In our last publication, we looked at the effects targeted incentives had on the engagement levels of students on Efiko, and ultimately the impact that had on academic performance. We began with an analysis of the data gathered during the Efiko Ultimate Challenge, a 2-month long competition to reward top performers on the Efiko platform. In the last report, we addressed the first category of challenge winners, which were selected from top performing members on Efiko nationwide. This week, we look at winners from the second category of the Challenge, which was only open to the 750 students participating in the Efiko pilot.
Each month of the Challenge, the top 10 performing students across the 3 states were selected and rewarded with Efiko branded prizes. Winners were selected based on performance on Efiko, without regard to how many times they played. To start with, we review the frequency and average performance (in Maths and English language) of the winning students comparing their engagement levels before, during and after the Efiko Ultimate Challenge.
The table above shows that the Efiko Ultimate Challenge did indeed increase the number of times students played quizzes. Engagement levels rose as high as 180% in some cases. Similar to the first group, the Challenge and rewards incentivised students and encouraged them to play more quizzes. After the pilot however, and perhaps not unexpected engagement levels dipped significantly. But what result did the Challenge have on academic performance?
Student performance was subsequently assessed based on academic results obtained before and during the pilot. The table compares students academic results before the pilot (BP), during the pilot (DP) and their average score on the Efiko app. The data shows that while some students experienced an increase in performance, the percentage change was however not nearly as significant, when compared to the other group of users who were some of the students that experienced some of the highest levels of academic improvement while using Efiko. Student C and D experienced no change in academic performance, and a decline in performance respectively.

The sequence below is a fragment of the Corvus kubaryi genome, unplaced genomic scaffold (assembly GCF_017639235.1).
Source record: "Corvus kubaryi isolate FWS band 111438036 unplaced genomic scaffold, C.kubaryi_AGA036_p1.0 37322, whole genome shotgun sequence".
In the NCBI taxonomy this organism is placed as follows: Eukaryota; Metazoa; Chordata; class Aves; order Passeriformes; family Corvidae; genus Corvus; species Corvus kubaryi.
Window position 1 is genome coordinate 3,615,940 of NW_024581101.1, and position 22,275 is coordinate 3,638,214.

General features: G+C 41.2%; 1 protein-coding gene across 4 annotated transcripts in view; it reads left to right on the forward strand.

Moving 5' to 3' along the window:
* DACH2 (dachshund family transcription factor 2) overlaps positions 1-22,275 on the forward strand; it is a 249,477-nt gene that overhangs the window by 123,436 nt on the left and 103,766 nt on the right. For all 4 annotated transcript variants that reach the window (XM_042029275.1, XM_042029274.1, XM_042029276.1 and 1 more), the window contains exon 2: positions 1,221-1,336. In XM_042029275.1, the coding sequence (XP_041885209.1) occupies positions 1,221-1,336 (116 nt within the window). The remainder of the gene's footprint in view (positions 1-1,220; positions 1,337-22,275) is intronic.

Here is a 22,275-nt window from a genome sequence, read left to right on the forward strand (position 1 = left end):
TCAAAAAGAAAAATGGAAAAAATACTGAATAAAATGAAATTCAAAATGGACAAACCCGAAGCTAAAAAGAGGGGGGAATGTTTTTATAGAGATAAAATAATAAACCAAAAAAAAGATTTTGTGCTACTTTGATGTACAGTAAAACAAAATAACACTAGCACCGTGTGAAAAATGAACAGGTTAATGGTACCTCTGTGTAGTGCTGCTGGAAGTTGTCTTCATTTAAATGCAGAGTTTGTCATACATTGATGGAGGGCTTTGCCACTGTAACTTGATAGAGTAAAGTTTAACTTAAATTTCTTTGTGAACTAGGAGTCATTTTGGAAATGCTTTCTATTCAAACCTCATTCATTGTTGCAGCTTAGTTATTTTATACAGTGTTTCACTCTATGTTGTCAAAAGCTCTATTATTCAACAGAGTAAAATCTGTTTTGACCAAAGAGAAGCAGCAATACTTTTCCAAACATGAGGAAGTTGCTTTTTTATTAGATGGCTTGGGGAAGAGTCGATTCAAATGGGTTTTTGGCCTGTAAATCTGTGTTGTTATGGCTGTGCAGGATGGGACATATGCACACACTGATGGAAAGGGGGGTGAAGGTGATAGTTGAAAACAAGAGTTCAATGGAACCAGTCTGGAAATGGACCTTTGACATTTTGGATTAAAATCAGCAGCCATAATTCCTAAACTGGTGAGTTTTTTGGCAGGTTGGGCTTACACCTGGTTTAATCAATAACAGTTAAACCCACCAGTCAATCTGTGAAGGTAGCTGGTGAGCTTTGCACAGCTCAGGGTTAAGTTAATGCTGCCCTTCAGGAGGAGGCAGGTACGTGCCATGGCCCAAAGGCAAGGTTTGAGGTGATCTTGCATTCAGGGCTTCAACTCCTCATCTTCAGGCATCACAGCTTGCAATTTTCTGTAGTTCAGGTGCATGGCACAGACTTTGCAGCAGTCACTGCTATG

The purpose of Efiko is to provide students with access to curated content, and by means of a social platform promote self-study, which will in turn improve student performance. But how much of an effect did the number of times students played positively impact their results? In the chart below we compare the cumulative frequency and scores of the winners of the challenge and compare their data before, during and after the Challenge.
While the challenge undoubtedly served to drive up engagement levels, this only resulted in a temporary spike as engagement levels dropped by as much as 147.4% after the challenge. This serves to answer the first half of the objective – whether targeted incentives could increase the adoption of Efiko by students. The second half of the objective, sought to find out whether targeted incentives could result in improved student performance. Based on the above data, performance levels rose by 4.5% during the pilot and dropped by 16.3% after the pilot. Furthermore, comparing the performance of the top 3 student winners above (based on percentage change) against the performance of overall top performing students on Efiko shows that while the first group achieved an average of a 0.7% improvement in academic performance, the latter group had an average of 16.5%.
In conclusion, the likely recommendation will be to tie rewards to more long term goals such as students’ end of term performance, as opposed to performance over a short period of time. This may yield a more sustainable uptake in student engagement levels by reinforcing the practice of using Efiko for personal study.
Efiko is a mobile quiz platform for secondary school students designed to stimulate and personalise the learning experience beyond the school environment. Since inception in 2012, the Efiko user base has grown to a little over twenty-seven thousand users, across 32 different states nationwide.